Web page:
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Thursday, October 16, 2008

Punk band Relient K to play at Allentown's Crocodile Rock

Relient K singer Matt Thiessen was calling from Tennessee. The band was taking a break from rehearsing for its tour. And the members were sifting through their six-album catalog looking for some surprises for their audiences.

"There's a lot of givens to play, but after that we just pick whatever we feel like playing," he says. "This tour is going to be fun because we're bringing out a couple of nuggets we haven't played for a while."

After playing the Vans Warped Tour during the summer, Relient K has put together its own club tour called the Uncle Fest Tour.

The band will headline the show that also features Ludo, The Providence and House of Heroes. The tour comes to Allentown's Crocodile Rock on Tuesday, and on Wednesday they'll be at the Electric Factory in Philadelphia.

In an era where punk bands come and go, Relient K has stayed both popular and relevant since its 2000 debut album that was full of adolescent-style punk that proved anything goes.

Among the topics: dissing Marilyn Manson, a tribute to Nancy Drew and a punk version of the theme from the TV show "Charles In Charge."

Since then the band has steadily matured and its latest album, "The Bird and the Bee Sides," shows Relient K at its most musically diverse yet.

Although the album contains rarities, demos and songs from EPs, they wanted to add a few new songs to the album. But then the idea expanded. So there are 13 new songs on it.

"It ended up doing as many songs as we can fit," Thiessen says. "I really enjoyed doing some of the offbeat reggae and country songs. We were able to experiment more because we knew it wasn't going to come out as a completely new Relient K album."

As varied as the new album is, the band is regarded as a punk band. Although sometimes tagged a pop-punk band its lyrics are much deeper. No topic seems off-limits to them ranging from sarcastic critiques of pop culture to emotional songs about self-doubt.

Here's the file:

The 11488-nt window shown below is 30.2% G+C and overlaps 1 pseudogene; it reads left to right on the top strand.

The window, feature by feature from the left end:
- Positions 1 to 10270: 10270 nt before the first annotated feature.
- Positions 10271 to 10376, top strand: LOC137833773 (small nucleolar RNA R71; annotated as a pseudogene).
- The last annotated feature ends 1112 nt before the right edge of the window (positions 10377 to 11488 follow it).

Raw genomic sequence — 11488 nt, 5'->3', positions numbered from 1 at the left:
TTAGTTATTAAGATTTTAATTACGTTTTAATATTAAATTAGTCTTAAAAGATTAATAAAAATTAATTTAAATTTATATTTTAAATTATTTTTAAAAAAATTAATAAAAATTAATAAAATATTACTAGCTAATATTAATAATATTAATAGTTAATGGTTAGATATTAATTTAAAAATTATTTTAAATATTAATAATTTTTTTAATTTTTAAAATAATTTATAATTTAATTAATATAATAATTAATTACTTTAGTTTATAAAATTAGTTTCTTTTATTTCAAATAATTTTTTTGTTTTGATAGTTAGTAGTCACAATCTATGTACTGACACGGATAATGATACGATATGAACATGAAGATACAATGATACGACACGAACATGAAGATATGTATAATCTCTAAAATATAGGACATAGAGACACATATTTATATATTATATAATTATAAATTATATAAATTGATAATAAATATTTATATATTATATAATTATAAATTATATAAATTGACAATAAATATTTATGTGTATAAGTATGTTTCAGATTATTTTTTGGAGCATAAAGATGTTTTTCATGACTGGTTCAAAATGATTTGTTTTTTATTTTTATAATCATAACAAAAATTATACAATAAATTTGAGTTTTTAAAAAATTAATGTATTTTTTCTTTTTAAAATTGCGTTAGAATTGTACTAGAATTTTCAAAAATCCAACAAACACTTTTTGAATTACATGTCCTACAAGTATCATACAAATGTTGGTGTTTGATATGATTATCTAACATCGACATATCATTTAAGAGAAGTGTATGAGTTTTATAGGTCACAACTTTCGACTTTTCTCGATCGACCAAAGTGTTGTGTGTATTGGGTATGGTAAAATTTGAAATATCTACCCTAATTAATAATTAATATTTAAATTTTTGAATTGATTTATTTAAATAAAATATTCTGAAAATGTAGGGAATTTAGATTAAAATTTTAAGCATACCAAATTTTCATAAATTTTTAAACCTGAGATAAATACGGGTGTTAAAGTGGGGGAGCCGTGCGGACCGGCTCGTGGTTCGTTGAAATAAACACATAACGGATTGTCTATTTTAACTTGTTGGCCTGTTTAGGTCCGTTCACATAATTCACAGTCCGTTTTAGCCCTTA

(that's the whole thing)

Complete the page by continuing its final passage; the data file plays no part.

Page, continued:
But saying something relevant and important is in the spirit of punk rock, Thiessen says.

"If you're going to play music where you stick with just three or four or five chords, you better have something to say so that people pay attention," he says. "You can't do the same old love songs."

Since punk burst into a legitimate genre in the late 1970s, it's survived through genre changes and trends ranging from hardcore to pop punk. But there's been one consistency in it, Thiessen says.

"I think there's an element of DIY kids can relate to," he says. "They know you started in some garage and that you weren't some kind of musical savant."

Over the past few albums, Relient K songs have grown complex both lyrically and musically. Because of the confessional lyrics and tempo shifts, it's sometimes called an emo band -- a genre of punk rock heavy on emotional lyrics. But emo may already be another punk genre that is over.

"I think it may have run its course," he says. "It's so loosely defined anyway. Back in the day it started with bands like the Juliana Theory and Dashboard Confessional who started singing songs with layers of different emotions.

"There's nothing wrong with putting some emotion into music. But Coldplay has a lot of emotion. So do you call them emo?"

However, he says, the band does write songs that are personal and confessional.

"We write from a pretty introspective perspective and we analyze our shortcomings and we wear our hearts on our sleeves," he says. "Or we write about positive experiences. If something is good, it's good to express that as well."

Something the band has fewer questions about from when they started is their spirituality.

They still sometimes play Christian festivals. But questions about their religion don't surface much anymore, he says.

"We don't really have to deal with it," he says. "We really just do whatever we want. I just try to make sure I don't do anything to pull people down or that has a negative impact."

Somehow that's kept them going for 10 years.

"When we started the band, we made a demo for $200 and I sang in an English accent," he says. "But somebody actually saw something in it. And since then our band has definitely been blessed."

Christian Music News Source

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